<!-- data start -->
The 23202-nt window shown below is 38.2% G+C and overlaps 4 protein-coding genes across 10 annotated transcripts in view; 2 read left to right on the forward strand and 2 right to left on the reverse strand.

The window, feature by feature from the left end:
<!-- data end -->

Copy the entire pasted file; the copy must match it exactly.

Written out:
The 23202-nt window shown below is 38.2% G+C and overlaps 4 protein-coding genes across 10 annotated transcripts in view; 2 read left to right on the forward strand and 2 right to left on the reverse strand.

The window, feature by feature from the left end: